• Also, your point about cost to me vs probability of gain is a good way of looking at this. I think I need to look more at the numbers. – Bomb Defused 13 years ago
  • I disagree with these numbers, but only because they are understated. Imagine you had 10 such ventures (yes I know you can't, but imagine), on average 1 of the 10 would pay out. So you'd lose $1M gain the $1M. You shouldn't be looking to average out, rather be making some multiple. I'd say at least x3-5, so the company valuation needs to get to 120-200M in the above calculation now. – David Benson 13 years ago
  • I edited your post lightly, in the hope of making it more readable. Some parts were a bit difficult, so please see the edit change set and revise if you don't agree. :-) – Jesper Mortensen 13 years ago
  • @David, I agree with you, in my opinion the numbers are understated. The odds of being alive after 5 years are ~10%, good success (>$50M) is more on the order of 2-3%. But good luck getting a founder to agree even with the conservative numbers above... – Tony Ben Brahim 13 years ago
  • Great post, when you put it this way I'm glad I took the job with the larger salary and the smaller percentage. Startups are risky. – Ryan Detzel 13 years ago


First of all, your motivation is key. If you find the product especially interesting, and you have a long-term dream of doing a startup, then read further. Otherwise, decline politely.

Next: two years is way too long. Do not commit to more than 3 to 6 months of your life to a venture that doesn't pay the bills. If you love it, you can always extend.

Finally, the ultimate test for me would be: now that I would become a part-owner of this project, do the other people respect my opinion, involve me in the brainstorming, or am I just cheap labor to them?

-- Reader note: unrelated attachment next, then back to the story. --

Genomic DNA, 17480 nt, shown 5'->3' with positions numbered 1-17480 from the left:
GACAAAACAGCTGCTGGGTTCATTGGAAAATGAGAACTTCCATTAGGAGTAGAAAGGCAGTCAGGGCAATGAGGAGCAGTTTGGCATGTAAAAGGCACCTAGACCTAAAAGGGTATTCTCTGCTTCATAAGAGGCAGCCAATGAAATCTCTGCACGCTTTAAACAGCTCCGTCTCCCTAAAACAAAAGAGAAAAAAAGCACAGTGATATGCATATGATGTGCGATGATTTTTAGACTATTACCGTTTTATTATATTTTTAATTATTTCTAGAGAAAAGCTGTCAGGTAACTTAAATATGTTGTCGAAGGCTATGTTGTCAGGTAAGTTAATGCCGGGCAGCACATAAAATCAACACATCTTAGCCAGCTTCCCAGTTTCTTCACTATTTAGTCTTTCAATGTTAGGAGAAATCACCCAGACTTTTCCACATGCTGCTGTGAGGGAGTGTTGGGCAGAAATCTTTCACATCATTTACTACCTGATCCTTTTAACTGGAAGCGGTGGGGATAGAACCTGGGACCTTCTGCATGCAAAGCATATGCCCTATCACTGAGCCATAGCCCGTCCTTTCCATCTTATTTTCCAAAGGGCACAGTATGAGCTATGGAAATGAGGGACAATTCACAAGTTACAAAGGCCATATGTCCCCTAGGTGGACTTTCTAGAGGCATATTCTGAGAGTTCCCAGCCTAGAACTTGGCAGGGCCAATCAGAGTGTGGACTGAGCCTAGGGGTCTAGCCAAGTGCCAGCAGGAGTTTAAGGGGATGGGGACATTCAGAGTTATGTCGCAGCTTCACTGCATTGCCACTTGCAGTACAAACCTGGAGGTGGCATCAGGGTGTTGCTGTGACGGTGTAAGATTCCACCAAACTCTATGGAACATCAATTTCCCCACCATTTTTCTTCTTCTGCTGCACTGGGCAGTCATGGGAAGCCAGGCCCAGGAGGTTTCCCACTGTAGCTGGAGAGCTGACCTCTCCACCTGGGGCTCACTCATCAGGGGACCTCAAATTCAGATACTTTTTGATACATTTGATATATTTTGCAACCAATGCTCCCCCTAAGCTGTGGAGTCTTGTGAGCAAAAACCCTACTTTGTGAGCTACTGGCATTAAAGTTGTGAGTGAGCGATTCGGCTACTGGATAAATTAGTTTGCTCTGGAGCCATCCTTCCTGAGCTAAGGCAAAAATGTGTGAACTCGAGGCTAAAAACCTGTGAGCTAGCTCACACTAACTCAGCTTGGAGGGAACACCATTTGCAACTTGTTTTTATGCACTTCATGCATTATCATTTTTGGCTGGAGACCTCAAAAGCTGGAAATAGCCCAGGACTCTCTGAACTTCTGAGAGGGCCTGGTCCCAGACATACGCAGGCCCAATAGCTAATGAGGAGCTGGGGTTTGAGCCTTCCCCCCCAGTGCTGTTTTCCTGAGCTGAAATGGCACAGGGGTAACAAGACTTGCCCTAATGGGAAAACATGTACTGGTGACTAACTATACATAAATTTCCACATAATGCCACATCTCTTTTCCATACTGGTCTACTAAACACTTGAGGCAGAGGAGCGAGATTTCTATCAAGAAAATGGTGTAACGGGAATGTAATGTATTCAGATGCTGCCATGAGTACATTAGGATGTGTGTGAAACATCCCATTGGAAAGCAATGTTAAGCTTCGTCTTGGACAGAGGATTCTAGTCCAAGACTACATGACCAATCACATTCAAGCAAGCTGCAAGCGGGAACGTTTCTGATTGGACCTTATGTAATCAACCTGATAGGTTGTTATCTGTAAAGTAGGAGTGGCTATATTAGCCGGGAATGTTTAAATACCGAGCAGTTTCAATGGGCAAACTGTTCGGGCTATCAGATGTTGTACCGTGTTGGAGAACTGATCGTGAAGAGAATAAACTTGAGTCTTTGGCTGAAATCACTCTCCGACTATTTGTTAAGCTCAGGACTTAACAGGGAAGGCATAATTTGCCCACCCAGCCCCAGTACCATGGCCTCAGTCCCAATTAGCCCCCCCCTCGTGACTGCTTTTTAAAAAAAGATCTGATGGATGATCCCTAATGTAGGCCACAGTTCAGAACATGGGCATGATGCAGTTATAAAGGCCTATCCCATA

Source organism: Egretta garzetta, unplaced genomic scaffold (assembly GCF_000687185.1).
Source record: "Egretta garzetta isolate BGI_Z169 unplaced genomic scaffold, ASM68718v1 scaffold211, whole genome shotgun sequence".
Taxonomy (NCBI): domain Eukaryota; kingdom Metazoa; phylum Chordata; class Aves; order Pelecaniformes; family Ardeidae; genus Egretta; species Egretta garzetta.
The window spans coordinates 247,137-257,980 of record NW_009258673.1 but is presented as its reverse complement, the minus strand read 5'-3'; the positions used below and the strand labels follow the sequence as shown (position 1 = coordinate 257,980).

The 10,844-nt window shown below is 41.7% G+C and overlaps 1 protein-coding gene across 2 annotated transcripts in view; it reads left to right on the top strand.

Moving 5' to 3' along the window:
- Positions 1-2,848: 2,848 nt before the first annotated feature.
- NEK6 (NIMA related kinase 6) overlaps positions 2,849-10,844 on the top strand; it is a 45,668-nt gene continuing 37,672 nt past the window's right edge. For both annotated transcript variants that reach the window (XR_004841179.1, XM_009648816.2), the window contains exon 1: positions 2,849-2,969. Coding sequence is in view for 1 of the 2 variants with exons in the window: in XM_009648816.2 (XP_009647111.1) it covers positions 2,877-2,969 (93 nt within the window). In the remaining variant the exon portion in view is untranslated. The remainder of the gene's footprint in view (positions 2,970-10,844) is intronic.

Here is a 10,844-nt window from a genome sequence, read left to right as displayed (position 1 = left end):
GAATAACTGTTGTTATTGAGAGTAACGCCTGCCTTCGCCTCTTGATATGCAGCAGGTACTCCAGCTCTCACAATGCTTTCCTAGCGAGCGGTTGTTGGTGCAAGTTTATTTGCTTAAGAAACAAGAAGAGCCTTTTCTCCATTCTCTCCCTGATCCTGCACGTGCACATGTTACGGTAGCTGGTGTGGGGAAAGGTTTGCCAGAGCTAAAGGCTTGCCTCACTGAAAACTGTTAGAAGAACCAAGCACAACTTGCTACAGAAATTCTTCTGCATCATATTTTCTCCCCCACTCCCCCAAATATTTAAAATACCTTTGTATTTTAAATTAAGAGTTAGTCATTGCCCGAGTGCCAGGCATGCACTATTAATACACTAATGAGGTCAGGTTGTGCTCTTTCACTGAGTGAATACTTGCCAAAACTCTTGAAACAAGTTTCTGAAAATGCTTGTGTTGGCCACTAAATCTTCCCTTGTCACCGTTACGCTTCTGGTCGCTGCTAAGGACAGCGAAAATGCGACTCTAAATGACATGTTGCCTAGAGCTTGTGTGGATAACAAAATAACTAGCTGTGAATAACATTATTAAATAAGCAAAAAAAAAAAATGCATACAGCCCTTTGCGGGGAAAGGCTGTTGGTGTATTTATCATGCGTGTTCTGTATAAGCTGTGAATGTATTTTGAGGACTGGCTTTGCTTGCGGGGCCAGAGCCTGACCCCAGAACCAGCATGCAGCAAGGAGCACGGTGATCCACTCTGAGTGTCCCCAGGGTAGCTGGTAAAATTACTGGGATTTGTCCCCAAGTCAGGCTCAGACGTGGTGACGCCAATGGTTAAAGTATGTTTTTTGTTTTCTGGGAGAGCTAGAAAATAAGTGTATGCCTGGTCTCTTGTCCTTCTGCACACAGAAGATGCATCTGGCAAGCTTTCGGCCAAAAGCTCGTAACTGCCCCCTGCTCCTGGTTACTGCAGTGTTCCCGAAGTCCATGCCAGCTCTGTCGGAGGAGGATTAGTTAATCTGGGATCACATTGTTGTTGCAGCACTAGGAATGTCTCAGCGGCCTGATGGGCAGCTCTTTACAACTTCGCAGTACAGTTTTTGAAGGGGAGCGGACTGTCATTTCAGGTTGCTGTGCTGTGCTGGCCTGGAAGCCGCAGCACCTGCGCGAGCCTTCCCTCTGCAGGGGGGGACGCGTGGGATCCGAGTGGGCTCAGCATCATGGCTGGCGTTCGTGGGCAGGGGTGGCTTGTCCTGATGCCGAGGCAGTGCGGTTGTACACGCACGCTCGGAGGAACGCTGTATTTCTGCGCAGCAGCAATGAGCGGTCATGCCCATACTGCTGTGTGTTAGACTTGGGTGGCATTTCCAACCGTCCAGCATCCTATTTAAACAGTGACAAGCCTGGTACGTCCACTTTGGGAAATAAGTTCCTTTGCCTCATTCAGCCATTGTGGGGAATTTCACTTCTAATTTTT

Then decide.

answered Apr 2 '11 at 18:51
Alain Raynaud
10,927 points
  • Thank you, some good points there – Bomb Defused 13 years ago


One of the best thought experiments is to suppose you had $100K, your salary loss, in the bank and the founders asked you to be an angel investor? Would you put the whole $100k into their company when you could use it to buy a house, buy bonds, invest in a mutual fund, or into any of the thousands of publicly traded companies in the US?

answered Apr 6 '11 at 01:36
71 points
  • Good way of thinking about it. Made me think of a program I watched last night on differences in responses if questions are phrased differently (Sort of unrelated, but interesting!) – Bomb Defused 13 years ago


I just pulled the plug on a similar situation:

  • Promising Market
  • Sole Developer brought on to convert and upgrade an existing product
  • Offered Profit-Sharing and the promise of a big payday down the road

It was just a part-time gig.

However, I definitely put in my fair share of hours supporting/developing the product.

The pay was nothing in comparison to a contractor rate.

My biggest problem, and this may differ than your situation, was the leadership. I found I was repeating and re-repeating myself over and over again; explaining why something could or could not be done. I would get the "yeah, that makes sense" and then answer the same question(s) weeks later. There were also times I would exert strenuous hours to accomplish a task; only to have it sit in limbo for weeks at a time before any feedback.

That's just a couple of examples and may only apply to me. Since you've been working with them for months, you should have a good perception how they operate.

So, in addition to the excellent question Am I just cheap labor?, append these questions as well:

  • Does the company have good leadership?
  • Am I adding value to myself with the experience gained?
answered Apr 5 '11 at 23:54
198 points
  • +1 Thanks for sharing the experience, it's definitely relevant. – Bomb Defused 13 years ago